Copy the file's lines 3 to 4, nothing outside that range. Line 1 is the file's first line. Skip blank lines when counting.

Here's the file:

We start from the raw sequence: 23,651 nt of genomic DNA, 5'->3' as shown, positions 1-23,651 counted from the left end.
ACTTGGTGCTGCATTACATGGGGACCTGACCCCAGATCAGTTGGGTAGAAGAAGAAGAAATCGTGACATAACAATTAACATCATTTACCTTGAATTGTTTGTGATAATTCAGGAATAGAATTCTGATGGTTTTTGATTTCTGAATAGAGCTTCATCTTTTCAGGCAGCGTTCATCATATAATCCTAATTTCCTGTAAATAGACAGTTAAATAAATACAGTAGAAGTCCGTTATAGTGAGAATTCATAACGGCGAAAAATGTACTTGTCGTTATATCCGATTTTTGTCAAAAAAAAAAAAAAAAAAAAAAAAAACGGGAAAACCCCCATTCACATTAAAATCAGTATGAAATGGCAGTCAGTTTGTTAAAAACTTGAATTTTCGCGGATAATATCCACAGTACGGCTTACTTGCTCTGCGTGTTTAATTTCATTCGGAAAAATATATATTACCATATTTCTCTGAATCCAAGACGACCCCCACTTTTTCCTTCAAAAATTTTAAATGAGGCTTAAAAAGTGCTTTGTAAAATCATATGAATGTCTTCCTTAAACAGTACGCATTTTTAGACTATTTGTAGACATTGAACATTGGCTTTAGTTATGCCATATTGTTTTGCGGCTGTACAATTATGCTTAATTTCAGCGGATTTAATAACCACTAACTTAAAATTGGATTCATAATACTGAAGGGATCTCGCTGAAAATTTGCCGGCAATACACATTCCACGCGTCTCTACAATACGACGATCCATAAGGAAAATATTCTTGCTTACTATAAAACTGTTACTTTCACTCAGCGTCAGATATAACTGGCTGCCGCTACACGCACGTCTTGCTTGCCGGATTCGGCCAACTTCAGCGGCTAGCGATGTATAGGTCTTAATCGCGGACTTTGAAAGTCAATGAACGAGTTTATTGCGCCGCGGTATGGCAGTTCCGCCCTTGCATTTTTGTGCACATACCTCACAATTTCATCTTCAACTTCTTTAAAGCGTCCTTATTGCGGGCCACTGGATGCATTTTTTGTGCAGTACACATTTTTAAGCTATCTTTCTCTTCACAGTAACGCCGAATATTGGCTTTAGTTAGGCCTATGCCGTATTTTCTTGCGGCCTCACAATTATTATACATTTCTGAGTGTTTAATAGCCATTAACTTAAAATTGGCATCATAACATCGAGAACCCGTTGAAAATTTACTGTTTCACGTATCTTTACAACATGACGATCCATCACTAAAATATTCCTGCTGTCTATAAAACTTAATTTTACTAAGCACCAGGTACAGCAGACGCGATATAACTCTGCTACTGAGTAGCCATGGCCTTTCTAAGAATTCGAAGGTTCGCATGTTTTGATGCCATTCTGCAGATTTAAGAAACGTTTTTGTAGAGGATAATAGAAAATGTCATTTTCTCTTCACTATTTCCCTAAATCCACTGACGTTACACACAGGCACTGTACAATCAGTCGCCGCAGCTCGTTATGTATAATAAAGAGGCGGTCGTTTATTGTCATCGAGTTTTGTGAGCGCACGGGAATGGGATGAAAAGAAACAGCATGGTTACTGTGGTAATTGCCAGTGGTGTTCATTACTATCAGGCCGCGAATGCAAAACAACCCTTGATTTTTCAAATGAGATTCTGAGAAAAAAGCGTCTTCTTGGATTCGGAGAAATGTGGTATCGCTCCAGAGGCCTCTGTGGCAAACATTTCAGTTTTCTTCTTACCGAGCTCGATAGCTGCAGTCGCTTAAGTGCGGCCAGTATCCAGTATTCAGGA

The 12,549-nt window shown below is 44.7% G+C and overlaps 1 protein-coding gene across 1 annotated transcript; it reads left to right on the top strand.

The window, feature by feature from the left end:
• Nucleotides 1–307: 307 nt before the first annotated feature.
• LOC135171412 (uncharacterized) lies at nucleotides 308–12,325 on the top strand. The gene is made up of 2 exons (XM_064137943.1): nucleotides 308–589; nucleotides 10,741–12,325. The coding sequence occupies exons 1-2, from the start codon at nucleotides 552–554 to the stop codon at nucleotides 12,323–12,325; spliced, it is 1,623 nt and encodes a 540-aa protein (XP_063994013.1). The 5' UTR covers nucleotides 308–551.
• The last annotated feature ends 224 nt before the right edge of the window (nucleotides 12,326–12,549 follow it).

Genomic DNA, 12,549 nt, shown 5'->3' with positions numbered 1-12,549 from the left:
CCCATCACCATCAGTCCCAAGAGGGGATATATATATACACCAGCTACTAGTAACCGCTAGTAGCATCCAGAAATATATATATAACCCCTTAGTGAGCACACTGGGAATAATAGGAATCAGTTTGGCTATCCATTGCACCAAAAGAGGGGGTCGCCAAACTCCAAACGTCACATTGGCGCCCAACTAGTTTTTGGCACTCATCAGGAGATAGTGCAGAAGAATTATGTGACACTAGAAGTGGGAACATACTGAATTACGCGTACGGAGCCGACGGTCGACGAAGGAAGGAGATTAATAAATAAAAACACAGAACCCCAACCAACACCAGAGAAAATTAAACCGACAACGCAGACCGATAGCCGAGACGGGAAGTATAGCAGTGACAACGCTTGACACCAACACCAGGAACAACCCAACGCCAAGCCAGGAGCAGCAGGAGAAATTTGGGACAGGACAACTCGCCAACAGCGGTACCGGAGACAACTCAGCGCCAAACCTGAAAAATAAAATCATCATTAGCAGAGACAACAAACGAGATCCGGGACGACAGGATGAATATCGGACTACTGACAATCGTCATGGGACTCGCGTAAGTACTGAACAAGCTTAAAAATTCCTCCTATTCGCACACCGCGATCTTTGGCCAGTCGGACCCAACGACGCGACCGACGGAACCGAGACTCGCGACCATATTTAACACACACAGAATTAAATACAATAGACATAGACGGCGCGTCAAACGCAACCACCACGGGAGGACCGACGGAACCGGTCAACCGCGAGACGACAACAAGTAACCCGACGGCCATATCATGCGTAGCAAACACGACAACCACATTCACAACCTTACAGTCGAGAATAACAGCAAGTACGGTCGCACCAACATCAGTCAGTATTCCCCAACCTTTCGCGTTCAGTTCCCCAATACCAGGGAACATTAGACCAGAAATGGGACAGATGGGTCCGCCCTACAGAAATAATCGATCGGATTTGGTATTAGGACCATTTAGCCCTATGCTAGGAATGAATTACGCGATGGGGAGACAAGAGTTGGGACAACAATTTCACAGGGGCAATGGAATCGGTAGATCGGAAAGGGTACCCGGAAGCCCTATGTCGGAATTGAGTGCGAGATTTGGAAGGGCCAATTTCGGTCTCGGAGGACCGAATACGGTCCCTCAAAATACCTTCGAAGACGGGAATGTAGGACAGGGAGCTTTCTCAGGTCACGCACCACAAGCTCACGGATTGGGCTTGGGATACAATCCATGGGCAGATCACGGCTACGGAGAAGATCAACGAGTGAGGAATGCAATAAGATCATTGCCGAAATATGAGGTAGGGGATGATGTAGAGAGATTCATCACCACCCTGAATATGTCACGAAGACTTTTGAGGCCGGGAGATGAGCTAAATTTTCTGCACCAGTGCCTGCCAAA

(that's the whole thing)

The 12,549-nt window shown below is 44.7% G+C and overlaps 1 protein-coding gene across 1 annotated transcript; it reads left to right on the top strand.

The window, feature by feature from the left end: